If Mary had completed a long-form application with medical questions, her application probably would have been accepted with a right-wrist exclusion. That’s terrible you say?! Well, no not really – she’s knows exactly what she’s covered for (most things) and what she’s not so there’s no guess work or uncertainty. The whole point of insurance is to provide a safety net, which her policy would do even with the exclusion.

So, before you jump on the phone and get your “guaranteed-accepted” insurance policy with no medical questions, ask yourself if you really know what you’re getting and what you’ll be covered for.

Call your financial adviser or Suggars & Associates and we’ll help you get the right policy in place as easily as possible.

The advice in this article is of a general nature only and does not take your personal circumstances into account. You should seek financial advice before making any investment or financial decisions.

Image courtesy Noel Reynolds

Looking down from heaven March 16, 2012

Posted by Meike Suggars in General, Life Insurance, Superannuation.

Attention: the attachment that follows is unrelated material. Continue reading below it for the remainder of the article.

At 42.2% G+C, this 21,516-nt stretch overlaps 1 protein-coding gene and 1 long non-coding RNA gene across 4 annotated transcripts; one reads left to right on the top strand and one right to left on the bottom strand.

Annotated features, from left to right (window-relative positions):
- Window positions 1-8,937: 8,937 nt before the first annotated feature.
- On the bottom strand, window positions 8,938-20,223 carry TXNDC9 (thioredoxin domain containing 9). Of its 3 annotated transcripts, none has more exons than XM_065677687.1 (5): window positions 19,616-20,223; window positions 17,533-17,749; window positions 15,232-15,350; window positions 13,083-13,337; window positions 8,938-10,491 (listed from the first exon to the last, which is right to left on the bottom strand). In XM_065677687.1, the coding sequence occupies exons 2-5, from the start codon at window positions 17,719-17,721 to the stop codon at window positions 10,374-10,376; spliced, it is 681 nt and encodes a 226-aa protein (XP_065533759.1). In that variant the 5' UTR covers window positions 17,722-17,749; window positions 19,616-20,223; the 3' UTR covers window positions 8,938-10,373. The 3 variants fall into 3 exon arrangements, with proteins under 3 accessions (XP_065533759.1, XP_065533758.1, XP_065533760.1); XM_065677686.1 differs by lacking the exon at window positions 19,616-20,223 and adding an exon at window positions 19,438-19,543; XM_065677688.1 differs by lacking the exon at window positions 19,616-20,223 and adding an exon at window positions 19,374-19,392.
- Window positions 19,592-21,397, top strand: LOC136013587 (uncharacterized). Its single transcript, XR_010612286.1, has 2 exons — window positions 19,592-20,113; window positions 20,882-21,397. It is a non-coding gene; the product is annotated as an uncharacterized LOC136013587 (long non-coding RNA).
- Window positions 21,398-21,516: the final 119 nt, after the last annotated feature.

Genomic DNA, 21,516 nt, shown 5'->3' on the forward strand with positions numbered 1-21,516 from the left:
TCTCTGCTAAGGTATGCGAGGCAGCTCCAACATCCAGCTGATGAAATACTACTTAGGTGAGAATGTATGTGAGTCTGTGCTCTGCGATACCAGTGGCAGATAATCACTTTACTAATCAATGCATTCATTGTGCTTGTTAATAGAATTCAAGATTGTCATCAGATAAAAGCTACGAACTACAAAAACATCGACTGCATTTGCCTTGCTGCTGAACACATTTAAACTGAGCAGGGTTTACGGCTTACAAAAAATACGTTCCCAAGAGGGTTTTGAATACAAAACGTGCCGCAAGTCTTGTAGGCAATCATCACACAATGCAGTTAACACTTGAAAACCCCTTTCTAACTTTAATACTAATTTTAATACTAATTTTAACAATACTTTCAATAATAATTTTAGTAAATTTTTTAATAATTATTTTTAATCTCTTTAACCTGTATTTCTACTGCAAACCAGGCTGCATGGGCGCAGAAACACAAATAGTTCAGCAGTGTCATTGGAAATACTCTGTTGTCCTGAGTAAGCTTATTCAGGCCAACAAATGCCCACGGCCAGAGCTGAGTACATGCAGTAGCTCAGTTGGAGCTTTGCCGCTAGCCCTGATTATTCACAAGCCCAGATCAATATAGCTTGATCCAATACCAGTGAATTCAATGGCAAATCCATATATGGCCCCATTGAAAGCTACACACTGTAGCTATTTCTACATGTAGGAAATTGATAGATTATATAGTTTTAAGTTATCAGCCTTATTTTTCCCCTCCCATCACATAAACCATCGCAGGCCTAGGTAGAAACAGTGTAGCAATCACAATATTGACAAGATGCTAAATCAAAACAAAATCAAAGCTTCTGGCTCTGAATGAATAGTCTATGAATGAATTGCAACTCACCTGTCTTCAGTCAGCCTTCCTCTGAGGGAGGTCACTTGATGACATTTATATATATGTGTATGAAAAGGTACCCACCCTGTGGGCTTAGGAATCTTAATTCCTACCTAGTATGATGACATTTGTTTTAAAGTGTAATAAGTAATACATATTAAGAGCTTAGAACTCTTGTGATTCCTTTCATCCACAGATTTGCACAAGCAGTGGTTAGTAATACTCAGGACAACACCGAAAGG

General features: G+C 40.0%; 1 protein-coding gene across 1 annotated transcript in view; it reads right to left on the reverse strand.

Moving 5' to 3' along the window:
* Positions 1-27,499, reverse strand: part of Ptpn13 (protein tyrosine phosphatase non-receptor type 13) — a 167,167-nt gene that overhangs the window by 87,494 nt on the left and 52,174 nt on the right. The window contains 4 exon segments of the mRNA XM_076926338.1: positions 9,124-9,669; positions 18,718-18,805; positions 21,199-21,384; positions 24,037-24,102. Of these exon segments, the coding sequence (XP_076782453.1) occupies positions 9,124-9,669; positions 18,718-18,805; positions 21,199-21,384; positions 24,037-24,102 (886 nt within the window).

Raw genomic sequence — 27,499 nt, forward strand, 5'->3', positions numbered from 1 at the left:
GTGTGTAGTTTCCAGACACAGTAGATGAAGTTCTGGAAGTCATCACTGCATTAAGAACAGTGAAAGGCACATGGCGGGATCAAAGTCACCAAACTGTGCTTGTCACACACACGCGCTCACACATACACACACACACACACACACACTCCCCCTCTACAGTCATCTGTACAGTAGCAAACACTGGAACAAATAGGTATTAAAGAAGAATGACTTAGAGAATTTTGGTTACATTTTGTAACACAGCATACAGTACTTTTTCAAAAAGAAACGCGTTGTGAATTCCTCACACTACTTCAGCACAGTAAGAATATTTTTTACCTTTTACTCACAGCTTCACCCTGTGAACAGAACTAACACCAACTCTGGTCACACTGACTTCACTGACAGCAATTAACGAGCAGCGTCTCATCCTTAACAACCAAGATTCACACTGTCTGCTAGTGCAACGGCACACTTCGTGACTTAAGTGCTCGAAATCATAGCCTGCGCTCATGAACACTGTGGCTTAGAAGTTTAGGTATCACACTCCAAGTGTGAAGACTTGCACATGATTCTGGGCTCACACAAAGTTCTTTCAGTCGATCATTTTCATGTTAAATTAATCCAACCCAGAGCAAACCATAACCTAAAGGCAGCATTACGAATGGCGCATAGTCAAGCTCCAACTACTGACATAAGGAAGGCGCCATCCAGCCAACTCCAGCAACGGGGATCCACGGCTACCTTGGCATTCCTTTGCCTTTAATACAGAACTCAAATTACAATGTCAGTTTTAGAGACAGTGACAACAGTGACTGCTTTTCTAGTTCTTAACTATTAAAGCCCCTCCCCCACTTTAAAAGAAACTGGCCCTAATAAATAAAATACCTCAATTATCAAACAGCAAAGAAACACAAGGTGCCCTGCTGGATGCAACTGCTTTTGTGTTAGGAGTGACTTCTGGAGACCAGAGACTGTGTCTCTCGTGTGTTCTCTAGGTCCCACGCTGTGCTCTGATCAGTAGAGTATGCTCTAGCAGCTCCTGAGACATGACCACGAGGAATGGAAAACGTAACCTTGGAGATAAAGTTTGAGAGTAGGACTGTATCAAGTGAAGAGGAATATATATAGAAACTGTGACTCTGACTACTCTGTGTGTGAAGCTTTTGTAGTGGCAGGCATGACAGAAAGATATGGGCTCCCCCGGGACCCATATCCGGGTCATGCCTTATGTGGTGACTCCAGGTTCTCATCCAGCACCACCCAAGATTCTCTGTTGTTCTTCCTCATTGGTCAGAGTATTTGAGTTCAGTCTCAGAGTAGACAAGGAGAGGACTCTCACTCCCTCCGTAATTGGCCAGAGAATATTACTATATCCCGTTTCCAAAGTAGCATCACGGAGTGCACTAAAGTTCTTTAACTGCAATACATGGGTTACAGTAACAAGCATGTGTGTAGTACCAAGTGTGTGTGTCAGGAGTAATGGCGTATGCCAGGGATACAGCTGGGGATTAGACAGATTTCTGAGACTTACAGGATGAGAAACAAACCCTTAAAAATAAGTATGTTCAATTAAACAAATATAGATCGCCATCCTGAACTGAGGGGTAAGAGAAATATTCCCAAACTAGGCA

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For many of my clients, life insurance is the first type of personal protection they consider – usually when purchasing a property or starting a family. If you provide financially for members of your family – either children, siblings or parents – it’s likely that term life insurance will form a key part of your Personal Protection Plan.

It’s also likely that you’ll want your dependents to have access to insurance monies as soon as possible; after all, bills still have to be paid even if you’re not here.

Looking down from heaven

Looking down from heaven – would you be happy with what you saw?

To speed up the payment of insurance benefits, consideration should be given to the use of binding death benefit nominations if the life insurance policy is held within superannuation. AMP’s claims experience indicates that using a binding death benefit nomination instead of a non-binding nomination on average reduces the time taken to settle the claim by 60 per cent.

A valid binding death benefit nomination can also be useful in reducing the likelihood of protracted legal disputes over the proceeds of a will.

There are restrictions on who you can nominate as beneficiary of a binding death benefit nomination, and there may be tax implications so it’s important you talk to your financial adviser or contact Suggars & Associates to ensure your life insurance is structured in the most effective manner for your personal situation.